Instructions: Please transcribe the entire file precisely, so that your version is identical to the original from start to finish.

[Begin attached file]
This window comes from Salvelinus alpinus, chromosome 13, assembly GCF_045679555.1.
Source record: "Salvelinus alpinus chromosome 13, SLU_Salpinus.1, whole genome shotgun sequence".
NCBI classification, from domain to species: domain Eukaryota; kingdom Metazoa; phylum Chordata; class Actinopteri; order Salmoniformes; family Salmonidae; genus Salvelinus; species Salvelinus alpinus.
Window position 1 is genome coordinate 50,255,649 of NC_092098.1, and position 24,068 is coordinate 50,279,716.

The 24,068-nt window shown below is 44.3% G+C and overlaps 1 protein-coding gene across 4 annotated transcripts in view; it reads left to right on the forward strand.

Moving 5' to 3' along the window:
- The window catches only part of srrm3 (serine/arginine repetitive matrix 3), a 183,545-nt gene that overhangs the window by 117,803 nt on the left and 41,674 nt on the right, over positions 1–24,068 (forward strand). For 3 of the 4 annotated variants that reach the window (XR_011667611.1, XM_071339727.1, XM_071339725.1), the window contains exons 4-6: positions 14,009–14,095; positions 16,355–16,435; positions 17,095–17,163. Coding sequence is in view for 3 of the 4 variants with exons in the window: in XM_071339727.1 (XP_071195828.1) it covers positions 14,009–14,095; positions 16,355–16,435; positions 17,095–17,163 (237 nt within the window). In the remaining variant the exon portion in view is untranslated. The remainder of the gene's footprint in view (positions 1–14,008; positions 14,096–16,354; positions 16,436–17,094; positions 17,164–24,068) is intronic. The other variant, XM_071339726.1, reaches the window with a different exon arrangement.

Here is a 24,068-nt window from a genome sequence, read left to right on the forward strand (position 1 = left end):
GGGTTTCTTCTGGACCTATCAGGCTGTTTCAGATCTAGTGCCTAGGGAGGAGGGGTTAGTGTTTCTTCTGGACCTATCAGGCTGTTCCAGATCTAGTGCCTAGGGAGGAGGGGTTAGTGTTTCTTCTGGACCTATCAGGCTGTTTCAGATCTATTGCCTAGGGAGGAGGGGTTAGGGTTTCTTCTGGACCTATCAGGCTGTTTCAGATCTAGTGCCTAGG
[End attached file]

This window comes from Salvelinus alpinus, chromosome 13, assembly GCF_045679555.1.
Source record: "Salvelinus alpinus chromosome 13, SLU_Salpinus.1, whole genome shotgun sequence".
NCBI classification, from domain to species: domain Eukaryota; kingdom Metazoa; phylum Chordata; class Actinopteri; order Salmoniformes; family Salmonidae; genus Salvelinus; species Salvelinus alpinus.
Window position 1 is genome coordinate 50,255,649 of NC_092098.1, and position 24,068 is coordinate 50,279,716.

The 24,068-nt window shown below is 44.3% G+C and overlaps 1 protein-coding gene across 4 annotated transcripts in view; it reads left to right on the forward strand.

Moving 5' to 3' along the window:
- The window catches only part of srrm3 (serine/arginine repetitive matrix 3), a 183,545-nt gene that overhangs the window by 117,803 nt on the left and 41,674 nt on the right, over positions 1–24,068 (forward strand). For 3 of the 4 annotated variants that reach the window (XR_011667611.1, XM_071339727.1, XM_071339725.1), the window contains exons 4-6: positions 14,009–14,095; positions 16,355–16,435; positions 17,095–17,163. Coding sequence is in view for 3 of the 4 variants with exons in the window: in XM_071339727.1 (XP_071195828.1) it covers positions 14,009–14,095; positions 16,355–16,435; positions 17,095–17,163 (237 nt within the window). In the remaining variant the exon portion in view is untranslated. The remainder of the gene's footprint in view (positions 1–14,008; positions 14,096–16,354; positions 16,436–17,094; positions 17,164–24,068) is intronic. The other variant, XM_071339726.1, reaches the window with a different exon arrangement.

Here is a 24,068-nt window from a genome sequence, read left to right on the forward strand (position 1 = left end):
GGGTTTCTTCTGGACCTATCAGGCTGTTTCAGATCTAGTGCCTAGGGAGGAGGGGTTAGTGTTTCTTCTGGACCTATCAGGCTGTTCCAGATCTAGTGCCTAGGGAGGAGGGGTTAGTGTTTCTTCTGGACCTATCAGGCTGTTTCAGATCTATTGCCTAGGGAGGAGGGGTTAGGGTTTCTTCTGGACCTATCAGGCTGTTTCAGATCTAGTGCCTAGG